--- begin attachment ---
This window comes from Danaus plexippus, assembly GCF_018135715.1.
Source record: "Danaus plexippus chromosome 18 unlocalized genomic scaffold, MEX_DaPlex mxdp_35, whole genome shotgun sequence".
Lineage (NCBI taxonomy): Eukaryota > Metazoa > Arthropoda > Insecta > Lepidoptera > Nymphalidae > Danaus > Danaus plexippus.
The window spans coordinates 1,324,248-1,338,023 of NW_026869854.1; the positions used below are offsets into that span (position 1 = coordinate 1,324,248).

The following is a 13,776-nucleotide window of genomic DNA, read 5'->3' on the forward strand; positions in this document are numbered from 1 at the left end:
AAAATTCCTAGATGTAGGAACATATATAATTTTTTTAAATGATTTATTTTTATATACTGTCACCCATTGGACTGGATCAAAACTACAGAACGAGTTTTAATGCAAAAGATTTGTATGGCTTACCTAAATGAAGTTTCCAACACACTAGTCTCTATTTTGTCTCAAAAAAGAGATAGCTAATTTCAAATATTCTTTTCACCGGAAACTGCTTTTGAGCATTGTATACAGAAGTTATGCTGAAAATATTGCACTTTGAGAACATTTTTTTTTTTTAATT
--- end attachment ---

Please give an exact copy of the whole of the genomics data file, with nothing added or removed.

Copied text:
This window comes from Danaus plexippus, assembly GCF_018135715.1.
Source record: "Danaus plexippus chromosome 18 unlocalized genomic scaffold, MEX_DaPlex mxdp_35, whole genome shotgun sequence".
Lineage (NCBI taxonomy): Eukaryota > Metazoa > Arthropoda > Insecta > Lepidoptera > Nymphalidae > Danaus > Danaus plexippus.
The window spans coordinates 1,324,248-1,338,023 of NW_026869854.1; the positions used below are offsets into that span (position 1 = coordinate 1,324,248).

The following is a 13,776-nucleotide window of genomic DNA, read 5'->3' on the forward strand; positions in this document are numbered from 1 at the left end:
AAAATTCCTAGATGTAGGAACATATATAATTTTTTTAAATGATTTATTTTTATATACTGTCACCCATTGGACTGGATCAAAACTACAGAACGAGTTTTAATGCAAAAGATTTGTATGGCTTACCTAAATGAAGTTTCCAACACACTAGTCTCTATTTTGTCTCAAAAAAGAGATAGCTAATTTCAAATATTCTTTTCACCGGAAACTGCTTTTGAGCATTGTATACAGAAGTTATGCTGAAAATATTGCACTTTGAGAACATTTTTTTTTTTTAATT